Over the weekend, Europeans protested against the introduction of additional measures, including isolation. Large rallies and mass demonstrations have taken place in many countries, and outbreaks of violence have not been avoided.
In Europe, the fourth, and in some places already the fifth, wave of the coronavirus pandemic is raging. The number of new infections is growing rapidly everywhere, and despite the massive vaccination, the death toll has decreased slightly.
The authorities say that the epidemic situation in the Old World may deteriorate significantly in the near future. For example, Hans Kluge, WHO Regional Director for Europe, warns that if the European authorities do not take drastic measures, then the pandemic will claim the lives of another half a million Europeans over the winter.
The authorities everywhere are tightening the fight against the virus, but freedom-loving Europeans are dissatisfied with the restrictions on their rights and freedoms, and are grumbling louder against the authoritarian actions of their governments. Europeans are especially outraged by the widespread cancellation of Christmas festivals and bazaars, and the gloomy prospect of spending Christmas and New Year’s holidays at home.
In Rome, Saturday’s mass demonstration impressed international media, while the New York Times replayed television footage from the Italian capital of impressive numbers of protesters outside the Colosseum.
In the Netherlands, clashes between protesters and police resumed on Saturday and Sunday, when Dutch police used water cannons to disperse protesters. The center of the protests was Rotterdam, where protesters against the new tough restrictions actively clashed with the police. According to the Kingdom’s Ministry of Internal Affairs, fifty especially active demonstrators were arrested over the night from Friday to Saturday. Seven people were injured by firearms used against the demonstrators by the police. There are casualties among the police, the authorities say.
Law enforcement officers also had to use tear gas and water cannons against protesters, who pelted them with stones and burned cars. There have not been such powerful protests against restrictions in the Netherlands since January 2021. As a result of a stormy weekend, the kingdom’s government has deployed additional law enforcement forces in three provinces, including mounted police and police with dogs.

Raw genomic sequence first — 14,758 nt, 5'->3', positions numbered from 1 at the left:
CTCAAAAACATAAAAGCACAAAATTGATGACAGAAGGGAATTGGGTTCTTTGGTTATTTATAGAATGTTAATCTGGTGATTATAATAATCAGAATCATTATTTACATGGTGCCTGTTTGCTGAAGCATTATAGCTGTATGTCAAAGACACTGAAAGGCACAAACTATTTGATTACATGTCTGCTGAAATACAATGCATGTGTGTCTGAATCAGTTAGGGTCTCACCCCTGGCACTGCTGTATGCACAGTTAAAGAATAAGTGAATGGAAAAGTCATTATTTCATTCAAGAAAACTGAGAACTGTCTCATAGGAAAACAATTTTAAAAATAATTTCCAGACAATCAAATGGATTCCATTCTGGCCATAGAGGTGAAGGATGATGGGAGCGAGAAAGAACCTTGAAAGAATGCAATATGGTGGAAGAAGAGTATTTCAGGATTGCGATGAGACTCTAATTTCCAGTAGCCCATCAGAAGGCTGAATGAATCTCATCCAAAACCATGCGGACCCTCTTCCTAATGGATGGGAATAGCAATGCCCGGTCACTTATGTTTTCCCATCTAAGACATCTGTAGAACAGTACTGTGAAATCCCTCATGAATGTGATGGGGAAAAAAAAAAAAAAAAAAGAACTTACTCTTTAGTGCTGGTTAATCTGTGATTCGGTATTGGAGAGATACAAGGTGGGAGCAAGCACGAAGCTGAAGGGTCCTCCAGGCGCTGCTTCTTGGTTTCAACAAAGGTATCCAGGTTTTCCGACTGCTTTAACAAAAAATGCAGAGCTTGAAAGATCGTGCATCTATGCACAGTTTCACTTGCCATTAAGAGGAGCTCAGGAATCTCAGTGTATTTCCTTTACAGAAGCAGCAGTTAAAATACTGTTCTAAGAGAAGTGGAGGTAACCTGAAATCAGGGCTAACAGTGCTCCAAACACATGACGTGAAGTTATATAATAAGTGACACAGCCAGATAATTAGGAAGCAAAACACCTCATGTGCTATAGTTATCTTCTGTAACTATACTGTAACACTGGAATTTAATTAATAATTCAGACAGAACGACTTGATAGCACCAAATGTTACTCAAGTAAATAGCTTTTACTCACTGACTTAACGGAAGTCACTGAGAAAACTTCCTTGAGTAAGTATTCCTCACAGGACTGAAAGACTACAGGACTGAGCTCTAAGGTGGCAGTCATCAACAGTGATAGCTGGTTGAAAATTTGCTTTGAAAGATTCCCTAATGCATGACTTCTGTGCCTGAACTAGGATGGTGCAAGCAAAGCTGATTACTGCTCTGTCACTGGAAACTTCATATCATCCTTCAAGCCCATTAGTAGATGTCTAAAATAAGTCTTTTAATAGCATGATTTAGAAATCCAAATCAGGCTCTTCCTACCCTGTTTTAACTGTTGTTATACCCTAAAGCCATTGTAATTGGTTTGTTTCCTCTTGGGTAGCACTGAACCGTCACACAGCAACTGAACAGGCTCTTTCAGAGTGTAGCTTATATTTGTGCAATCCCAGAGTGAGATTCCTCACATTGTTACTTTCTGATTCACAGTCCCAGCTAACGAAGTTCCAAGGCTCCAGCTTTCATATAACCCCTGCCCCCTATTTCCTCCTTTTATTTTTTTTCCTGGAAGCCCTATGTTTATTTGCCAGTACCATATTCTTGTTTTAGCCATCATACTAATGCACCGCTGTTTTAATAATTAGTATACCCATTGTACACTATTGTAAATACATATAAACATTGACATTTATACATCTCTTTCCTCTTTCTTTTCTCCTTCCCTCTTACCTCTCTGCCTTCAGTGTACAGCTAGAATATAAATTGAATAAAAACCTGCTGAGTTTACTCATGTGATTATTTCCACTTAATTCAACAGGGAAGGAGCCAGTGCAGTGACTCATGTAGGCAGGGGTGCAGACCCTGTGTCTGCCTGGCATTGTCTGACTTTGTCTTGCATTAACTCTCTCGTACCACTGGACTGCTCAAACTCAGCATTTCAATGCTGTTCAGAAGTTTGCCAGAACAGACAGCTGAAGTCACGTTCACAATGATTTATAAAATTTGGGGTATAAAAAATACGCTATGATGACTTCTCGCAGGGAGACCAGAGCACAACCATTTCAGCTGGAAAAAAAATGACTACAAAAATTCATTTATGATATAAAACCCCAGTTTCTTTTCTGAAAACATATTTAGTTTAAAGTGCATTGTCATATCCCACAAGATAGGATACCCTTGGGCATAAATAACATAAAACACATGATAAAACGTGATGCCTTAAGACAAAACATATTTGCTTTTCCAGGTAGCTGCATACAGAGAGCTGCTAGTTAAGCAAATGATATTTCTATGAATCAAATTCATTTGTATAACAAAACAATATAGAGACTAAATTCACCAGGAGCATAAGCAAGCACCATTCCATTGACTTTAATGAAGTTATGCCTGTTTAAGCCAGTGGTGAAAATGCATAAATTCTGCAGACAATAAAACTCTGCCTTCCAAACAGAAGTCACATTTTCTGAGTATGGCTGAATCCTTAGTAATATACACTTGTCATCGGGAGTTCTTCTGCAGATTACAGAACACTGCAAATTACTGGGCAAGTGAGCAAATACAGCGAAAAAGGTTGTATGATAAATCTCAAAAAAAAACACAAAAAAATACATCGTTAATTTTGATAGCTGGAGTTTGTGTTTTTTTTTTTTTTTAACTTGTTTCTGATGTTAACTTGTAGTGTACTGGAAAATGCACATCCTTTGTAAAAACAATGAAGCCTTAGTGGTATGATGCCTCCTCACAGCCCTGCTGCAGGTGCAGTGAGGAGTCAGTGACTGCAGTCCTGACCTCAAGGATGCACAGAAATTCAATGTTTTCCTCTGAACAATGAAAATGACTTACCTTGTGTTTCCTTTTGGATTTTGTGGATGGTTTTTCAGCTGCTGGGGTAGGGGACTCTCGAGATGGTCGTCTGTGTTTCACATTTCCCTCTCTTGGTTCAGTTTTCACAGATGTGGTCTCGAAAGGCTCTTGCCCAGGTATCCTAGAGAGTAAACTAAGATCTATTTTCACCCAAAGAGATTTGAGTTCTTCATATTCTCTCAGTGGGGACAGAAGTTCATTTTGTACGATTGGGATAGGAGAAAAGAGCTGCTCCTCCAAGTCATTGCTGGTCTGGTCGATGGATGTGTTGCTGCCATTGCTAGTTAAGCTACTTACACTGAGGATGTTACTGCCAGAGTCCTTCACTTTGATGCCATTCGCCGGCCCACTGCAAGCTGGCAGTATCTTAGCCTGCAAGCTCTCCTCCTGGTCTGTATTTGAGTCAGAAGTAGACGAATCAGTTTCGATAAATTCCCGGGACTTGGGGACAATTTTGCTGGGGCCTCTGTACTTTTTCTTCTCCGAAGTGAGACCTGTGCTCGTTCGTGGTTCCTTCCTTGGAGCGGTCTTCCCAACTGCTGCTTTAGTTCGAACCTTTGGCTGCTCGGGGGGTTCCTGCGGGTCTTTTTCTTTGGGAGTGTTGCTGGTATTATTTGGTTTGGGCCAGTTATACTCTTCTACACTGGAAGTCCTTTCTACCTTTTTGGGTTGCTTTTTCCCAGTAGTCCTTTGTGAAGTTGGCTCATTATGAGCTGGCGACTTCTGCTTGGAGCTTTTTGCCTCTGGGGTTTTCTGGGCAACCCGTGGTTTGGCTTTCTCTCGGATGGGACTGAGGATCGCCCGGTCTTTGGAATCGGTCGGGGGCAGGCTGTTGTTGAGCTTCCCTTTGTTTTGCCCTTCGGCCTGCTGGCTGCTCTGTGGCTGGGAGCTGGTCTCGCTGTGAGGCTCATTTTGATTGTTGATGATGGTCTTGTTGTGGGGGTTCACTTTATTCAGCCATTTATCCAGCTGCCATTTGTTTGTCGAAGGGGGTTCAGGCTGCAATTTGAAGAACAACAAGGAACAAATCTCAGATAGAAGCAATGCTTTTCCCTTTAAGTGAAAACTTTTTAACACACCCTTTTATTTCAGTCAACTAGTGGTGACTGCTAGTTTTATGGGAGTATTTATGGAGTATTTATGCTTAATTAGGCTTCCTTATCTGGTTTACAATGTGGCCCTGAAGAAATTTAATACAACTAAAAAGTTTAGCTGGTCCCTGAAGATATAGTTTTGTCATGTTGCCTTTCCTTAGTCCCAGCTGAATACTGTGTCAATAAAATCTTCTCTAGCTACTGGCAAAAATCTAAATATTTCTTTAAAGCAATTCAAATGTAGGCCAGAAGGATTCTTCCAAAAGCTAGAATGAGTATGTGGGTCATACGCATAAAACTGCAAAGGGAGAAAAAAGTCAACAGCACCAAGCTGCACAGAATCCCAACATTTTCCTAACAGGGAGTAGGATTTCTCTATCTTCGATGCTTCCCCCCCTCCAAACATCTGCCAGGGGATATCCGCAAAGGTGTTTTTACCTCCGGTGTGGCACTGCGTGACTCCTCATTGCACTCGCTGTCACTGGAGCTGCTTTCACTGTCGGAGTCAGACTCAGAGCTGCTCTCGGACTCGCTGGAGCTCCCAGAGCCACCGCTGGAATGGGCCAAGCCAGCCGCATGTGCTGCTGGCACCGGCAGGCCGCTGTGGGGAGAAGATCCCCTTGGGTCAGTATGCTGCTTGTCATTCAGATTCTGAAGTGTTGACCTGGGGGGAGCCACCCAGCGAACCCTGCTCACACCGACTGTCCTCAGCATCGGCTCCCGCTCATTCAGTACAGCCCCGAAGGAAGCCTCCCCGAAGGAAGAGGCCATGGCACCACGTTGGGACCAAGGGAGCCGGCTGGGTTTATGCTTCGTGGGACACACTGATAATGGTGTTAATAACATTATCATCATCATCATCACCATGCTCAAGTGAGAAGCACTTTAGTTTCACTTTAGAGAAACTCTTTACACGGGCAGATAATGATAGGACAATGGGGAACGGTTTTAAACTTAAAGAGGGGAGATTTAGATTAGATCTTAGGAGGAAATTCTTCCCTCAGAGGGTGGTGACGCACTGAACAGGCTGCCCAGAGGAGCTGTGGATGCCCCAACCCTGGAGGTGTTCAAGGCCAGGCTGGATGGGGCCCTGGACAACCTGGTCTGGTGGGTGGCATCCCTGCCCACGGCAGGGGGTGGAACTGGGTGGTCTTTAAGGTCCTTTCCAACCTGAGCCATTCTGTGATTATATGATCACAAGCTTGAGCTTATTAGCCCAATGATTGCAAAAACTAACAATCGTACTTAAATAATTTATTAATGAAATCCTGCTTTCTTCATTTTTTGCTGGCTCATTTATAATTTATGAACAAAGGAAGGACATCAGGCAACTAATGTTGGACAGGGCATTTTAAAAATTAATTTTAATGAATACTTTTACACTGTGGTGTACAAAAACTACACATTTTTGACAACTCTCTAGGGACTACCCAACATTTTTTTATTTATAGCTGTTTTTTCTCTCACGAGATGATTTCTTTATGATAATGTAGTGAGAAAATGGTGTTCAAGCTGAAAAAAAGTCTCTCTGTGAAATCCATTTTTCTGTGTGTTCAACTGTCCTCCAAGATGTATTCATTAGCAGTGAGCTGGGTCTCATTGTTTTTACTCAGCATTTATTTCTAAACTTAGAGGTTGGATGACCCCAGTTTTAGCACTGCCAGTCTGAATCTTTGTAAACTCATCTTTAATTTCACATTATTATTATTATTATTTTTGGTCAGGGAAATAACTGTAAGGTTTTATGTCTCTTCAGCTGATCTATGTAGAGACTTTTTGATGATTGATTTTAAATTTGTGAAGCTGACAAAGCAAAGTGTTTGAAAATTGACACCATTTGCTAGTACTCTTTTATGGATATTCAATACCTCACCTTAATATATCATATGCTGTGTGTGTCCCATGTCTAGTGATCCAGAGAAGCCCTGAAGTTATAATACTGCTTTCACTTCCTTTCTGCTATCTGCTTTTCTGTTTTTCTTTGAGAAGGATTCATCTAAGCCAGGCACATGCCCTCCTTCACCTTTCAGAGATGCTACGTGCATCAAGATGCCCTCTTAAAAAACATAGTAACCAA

Large demonstrations took place in Vienna. Not far from the Chancellery of Austrian Federal Chancellor Alexander Schalenberg and the residence of President Alexander Van der Bellen, on Vienna’s Heldenplatz square and adjacent streets, tens of thousands of metropolitan residents and Austrians discontented with the decisive actions of the authorities gathered from all over the country.
?? After the enormous protest yesterday in Vienna, there are thousands and thousands of people on the streets again today in Austria. This is Linz. pic.twitter.com/JnSmI16yMk
– Anonymous UK Citizen (@AnonCitizenUK) November 21, 2021
In total, according to the city police department, about 35 thousand people took part in the protests in Vienna. Mostly they behaved calmly, but, of course, it was not without the obligatory throwing of stones, flares and bottles at the guards. The police detained about a dozen of the most active demonstrators.
Many Protestants chanted anti-government and anti-vaccine slogans and carried posters, including the words: “In 1938 it all started exactly the same!” Some of the demonstrators had yellow stars of David painted on their clothes with the word “Unvaccinated.” In Austria, the use of Nazi symbols, by the way, is prohibited by law.
In Italy, restrictions have been protesting for weeks on weekends. Over the weekend, particularly large demonstrations took place in Rome and Milan.
The protest actions, in which tens of thousands of people took part, were held on Sunday and in the center of the united Europe – Brussels. Just like in the neighboring Netherlands, it all started with peaceful demonstrations and ended with clashes with the police.
At the protests in Brussels, the police used gas, and the demonstrators responded by building barricades. In several cities in the Netherlands, residents burned fires in the streets and threw stones and fires at law enforcement officers.
– California ??? (@OldPrague) November 21, 2021
A week ago, catering and grocery stores in the Netherlands were obliged to close at eight in the evening, and stores with non-essential goods at six. The government intends to allocate almost one and a half billion euros to help entrepreneurs who will be affected by the new measures
Law enforcement officers in neighboring Croatia had to work hard to restrain militant demonstrators in Zagreb.